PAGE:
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Chapter two: methodologies for characterisation of combustion sources and for quantification of their emissions.

Publication ,  Journal Article
Mitra, AP; Morawska, L; Sharma, C; Zhang, J
Published in: Chemosphere
December 2002

Emissions from the combustion of biomass and fossil fuels result in generation of a large number of particle and gaseous products in outdoor and/or indoor air, which create health and environmental risks. Of particular importance are the very small particles that are emitted in large quantities from all the combustion sources, and that could be potentially more significant in terms of their impact on health and the environment than larger particles. It is important to quantify particle emissions from combustion sources for regulatory and control purposes in relation to air quality. This paper is a review of particle characteristics that are used as source signatures, their general advantages and limitations, as well as a review of source signatures of the most common combustion pollution sources including road transport, industrial facilities, small household combustion devices, environmental tobacco smoke, and vegetation burning. The current methods for measuring particle physical characteristics (mass and number concentrations) and principles of methodologies for measuring emission factors are discussed in the paper as well. Finally, the paper presents the recommendations for the future techniques for measurements of combustion products.

Duke Scholars

Published In

Chemosphere

DOI

EISSN

1879-1298

ISSN

0045-6535

Publication Date

December 2002

Volume

49

Issue

9

Start / End Page

903 / 922

Related Subject Headings

  • Tobacco Smoke Pollution
  • Risk Assessment
  • Reference Values
  • Public Health
  • Particle Size
  • Meteorology & Atmospheric Sciences
  • Industry
  • Incineration
  • Humans
  • Fossil Fuels
 

Citation

APA
Chicago
ICMJE
MLA
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Mitra, A. P., Morawska, L., Sharma, C., & Zhang, J. (2002). Chapter two: methodologies for characterisation of combustion sources and for quantification of their emissions. Chemosphere, 49(9), 903–922. https://doi.org/10.1016/s0045-6535(02)00236-9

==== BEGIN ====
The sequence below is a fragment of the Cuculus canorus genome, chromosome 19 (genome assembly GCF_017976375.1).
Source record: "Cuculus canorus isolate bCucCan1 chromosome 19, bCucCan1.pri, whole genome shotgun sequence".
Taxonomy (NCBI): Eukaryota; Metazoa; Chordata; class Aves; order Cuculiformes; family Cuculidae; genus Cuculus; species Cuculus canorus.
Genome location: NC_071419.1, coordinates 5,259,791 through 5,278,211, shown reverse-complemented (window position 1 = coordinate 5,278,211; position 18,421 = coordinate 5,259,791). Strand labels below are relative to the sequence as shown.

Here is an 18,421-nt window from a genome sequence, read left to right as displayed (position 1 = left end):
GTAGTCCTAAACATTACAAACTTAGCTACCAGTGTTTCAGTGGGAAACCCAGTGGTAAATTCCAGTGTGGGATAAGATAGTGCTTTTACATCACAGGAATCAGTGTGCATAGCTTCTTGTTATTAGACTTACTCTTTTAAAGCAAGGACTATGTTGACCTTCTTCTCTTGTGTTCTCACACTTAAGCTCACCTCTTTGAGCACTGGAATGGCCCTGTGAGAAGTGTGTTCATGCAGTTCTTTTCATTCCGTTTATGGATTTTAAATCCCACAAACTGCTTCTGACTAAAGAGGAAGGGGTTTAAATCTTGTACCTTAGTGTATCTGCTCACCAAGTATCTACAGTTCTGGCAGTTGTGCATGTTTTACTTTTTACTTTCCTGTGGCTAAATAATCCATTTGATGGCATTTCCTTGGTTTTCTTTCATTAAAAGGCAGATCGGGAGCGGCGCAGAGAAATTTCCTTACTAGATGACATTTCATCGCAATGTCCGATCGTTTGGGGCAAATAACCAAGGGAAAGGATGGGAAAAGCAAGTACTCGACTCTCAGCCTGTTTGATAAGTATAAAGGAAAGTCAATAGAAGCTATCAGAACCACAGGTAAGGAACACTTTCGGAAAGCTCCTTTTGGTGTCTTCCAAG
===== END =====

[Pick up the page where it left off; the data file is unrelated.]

Mitra, A. P., Lidia Morawska, Chhemendra Sharma, and Jim Zhang. “Chapter two: methodologies for characterisation of combustion sources and for quantification of their emissions.Chemosphere 49, no. 9 (December 2002): 903–22. https://doi.org/10.1016/s0045-6535(02)00236-9.
Mitra AP, Morawska L, Sharma C, Zhang J. Chapter two: methodologies for characterisation of combustion sources and for quantification of their emissions. Chemosphere. 2002 Dec;49(9):903–22.
Mitra, A. P., et al. “Chapter two: methodologies for characterisation of combustion sources and for quantification of their emissions.Chemosphere, vol. 49, no. 9, Dec. 2002, pp. 903–22. Epmc, doi:10.1016/s0045-6535(02)00236-9.
Mitra AP, Morawska L, Sharma C, Zhang J. Chapter two: methodologies for characterisation of combustion sources and for quantification of their emissions. Chemosphere. 2002 Dec;49(9):903–922.
Journal cover image

Published In

Chemosphere

DOI

EISSN

1879-1298

ISSN

0045-6535

Publication Date

December 2002

Volume

49

Issue

9

Start / End Page

903 / 922

Related Subject Headings

  • Tobacco Smoke Pollution
  • Risk Assessment
  • Reference Values
  • Public Health
  • Particle Size
  • Meteorology & Atmospheric Sciences
  • Industry
  • Incineration
  • Humans
  • Fossil Fuels